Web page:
The first issue, and most ambiguous of them all, is the role of the EU in counter-terrorism policy making in the first place. Counter- terrorism is a foreign policy and national security issue which is core to state sovereignty in which most member states take a neorealist approach to and therefore will not easily give up (Lelieveldt & Princen, 2016). The EU has limited power in this sense and the lines are blurred on how far it can go to implement policies in member states. As well as that member states priorities, preferences, resources and military capabilities vary across the board (Lelieveldt & Princen, 2016). Intergovernmentalism is prominent in these areas as member states will only give up a certain amount of sovereignty if integration benefits the state itself. This will continue to be a major problem in the long-term as the driving force of EU counter-terrorism policy is incoherent.
EU counter-terrorism policy in relation to the neighbourhood policy and third countries is inconsistent as the EU’s priority lays with its geostrategic interests. The EU tends to prioritize other interests such as market access, energy security and border control before counter-terrorism agreements with countries and as a result the policy becomes counterproductive and of very little substance (Durac, 2017). Neighbouring countries will continue to take advantage of this in the long run, dismissing any value or effectiveness to future agreements on counter-terrorism with the EU. The major lack of coherence of who is driving the counter-terrorism policy is another issue that will inhibit effectiveness of the counter-terrorism policy in the future. There is limited transparency with issues that overlap in different policy areas from law enforcement, border control to critical infrastructure and much more (European Parliament, 2017).
In order to become an effective long-term stable policy, the EU needs to reform the structure of its policy and have defined objectives. Europol has predicted a rise in returning radicals in the coming years as the number of jihadi arrests have increased substantially over the last three years each year, with 718 arrests in 2016 (EUROPOL, 2017) which gives foresight on the situation. Migration is currently its biggest threat and priority should be given to this. Research on the most effective methods of counter-terrorism should be carried out along with frequent monitoring and updates. Increased institutional involvement and data exchange among agencies and member states is essential for legitimacy and effectiveness which it desperately needs after its foundation based on an ad hoc nature. The Commission is constantly publishing updates on the policy and only time will tell if new strategies work but if change is not made the policy risks being deeply volatile and ineffective in the long-term risking the security of European citizens.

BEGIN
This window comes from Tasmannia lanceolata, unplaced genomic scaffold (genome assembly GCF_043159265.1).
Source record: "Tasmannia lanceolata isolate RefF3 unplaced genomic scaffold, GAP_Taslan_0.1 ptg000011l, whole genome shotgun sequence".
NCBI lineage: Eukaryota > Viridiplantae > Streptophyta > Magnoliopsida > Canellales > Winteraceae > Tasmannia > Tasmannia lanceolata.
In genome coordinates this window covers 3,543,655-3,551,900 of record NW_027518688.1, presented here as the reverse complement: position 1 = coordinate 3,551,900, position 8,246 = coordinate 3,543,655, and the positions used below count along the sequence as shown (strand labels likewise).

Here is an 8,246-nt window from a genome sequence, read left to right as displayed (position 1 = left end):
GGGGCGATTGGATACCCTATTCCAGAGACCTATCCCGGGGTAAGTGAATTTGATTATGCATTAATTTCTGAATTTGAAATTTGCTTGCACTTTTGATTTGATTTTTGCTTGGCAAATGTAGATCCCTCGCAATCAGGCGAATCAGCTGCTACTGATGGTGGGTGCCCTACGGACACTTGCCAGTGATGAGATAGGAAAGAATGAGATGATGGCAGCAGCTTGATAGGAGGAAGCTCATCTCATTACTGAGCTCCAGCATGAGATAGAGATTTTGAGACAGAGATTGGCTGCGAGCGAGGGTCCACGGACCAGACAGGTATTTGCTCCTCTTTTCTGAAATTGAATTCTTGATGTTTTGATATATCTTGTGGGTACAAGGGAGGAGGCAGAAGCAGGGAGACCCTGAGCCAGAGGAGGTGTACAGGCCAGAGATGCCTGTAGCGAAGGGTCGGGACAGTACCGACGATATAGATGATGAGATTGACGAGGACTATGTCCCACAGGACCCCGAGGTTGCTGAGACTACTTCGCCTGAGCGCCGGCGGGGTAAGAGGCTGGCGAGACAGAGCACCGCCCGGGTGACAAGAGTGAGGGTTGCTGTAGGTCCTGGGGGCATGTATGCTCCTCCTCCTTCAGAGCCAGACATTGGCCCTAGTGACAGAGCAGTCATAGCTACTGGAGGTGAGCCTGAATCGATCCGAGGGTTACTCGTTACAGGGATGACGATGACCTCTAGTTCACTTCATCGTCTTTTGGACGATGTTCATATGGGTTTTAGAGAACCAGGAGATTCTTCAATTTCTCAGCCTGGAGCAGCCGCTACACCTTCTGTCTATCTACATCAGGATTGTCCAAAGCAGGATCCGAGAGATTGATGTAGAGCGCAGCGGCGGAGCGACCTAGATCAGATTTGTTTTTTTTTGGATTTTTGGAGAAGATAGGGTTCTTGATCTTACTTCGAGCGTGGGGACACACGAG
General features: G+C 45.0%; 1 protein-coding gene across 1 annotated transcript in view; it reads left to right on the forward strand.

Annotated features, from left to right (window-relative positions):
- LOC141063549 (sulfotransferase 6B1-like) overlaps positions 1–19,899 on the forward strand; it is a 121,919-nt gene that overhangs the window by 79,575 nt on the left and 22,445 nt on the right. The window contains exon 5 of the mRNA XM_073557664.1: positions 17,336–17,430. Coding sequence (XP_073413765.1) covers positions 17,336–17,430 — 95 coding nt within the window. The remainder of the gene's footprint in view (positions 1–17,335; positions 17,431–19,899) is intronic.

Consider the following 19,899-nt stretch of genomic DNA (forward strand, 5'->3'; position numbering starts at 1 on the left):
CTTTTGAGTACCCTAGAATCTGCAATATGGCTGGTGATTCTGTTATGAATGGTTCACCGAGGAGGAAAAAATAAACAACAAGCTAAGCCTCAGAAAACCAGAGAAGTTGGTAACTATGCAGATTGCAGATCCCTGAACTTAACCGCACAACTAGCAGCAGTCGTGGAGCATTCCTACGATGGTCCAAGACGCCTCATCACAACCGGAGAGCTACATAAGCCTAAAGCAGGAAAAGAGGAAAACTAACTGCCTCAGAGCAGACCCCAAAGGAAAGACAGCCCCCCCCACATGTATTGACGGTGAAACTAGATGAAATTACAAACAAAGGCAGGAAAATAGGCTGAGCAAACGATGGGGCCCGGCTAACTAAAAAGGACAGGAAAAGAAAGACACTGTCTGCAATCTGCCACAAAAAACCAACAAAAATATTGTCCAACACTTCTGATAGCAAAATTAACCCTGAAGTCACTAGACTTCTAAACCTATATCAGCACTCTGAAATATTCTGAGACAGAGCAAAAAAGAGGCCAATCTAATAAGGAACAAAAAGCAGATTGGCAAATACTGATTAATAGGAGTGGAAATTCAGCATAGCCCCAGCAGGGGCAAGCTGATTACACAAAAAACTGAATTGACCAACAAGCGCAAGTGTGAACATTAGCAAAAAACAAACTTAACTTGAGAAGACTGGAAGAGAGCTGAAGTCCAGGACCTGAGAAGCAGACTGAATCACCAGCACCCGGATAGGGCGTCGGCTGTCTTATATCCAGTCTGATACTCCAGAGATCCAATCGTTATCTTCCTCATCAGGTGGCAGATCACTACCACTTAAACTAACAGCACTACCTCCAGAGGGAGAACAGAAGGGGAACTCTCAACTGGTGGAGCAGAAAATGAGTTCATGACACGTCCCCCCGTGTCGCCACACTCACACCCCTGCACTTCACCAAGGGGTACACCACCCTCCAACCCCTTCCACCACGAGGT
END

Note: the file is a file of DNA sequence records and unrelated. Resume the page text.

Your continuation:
Hannah Daly is a final year Politics and International Relations student here in UCD with a great interest in the areas of counter-terrorism, conflict resolution and Middle Eastern studies and hope to continue research and work in those areas after she has finished my undergraduate degree later this year. This blog post was written as part of her coursework for POL30350 – Politics and Policy-making in the EU.
Cross, M. K. D., 2017. Counter-Terrorism in the EU’s External Relations. Journal of European Integration, 23 May, 39(5), pp. 609-624.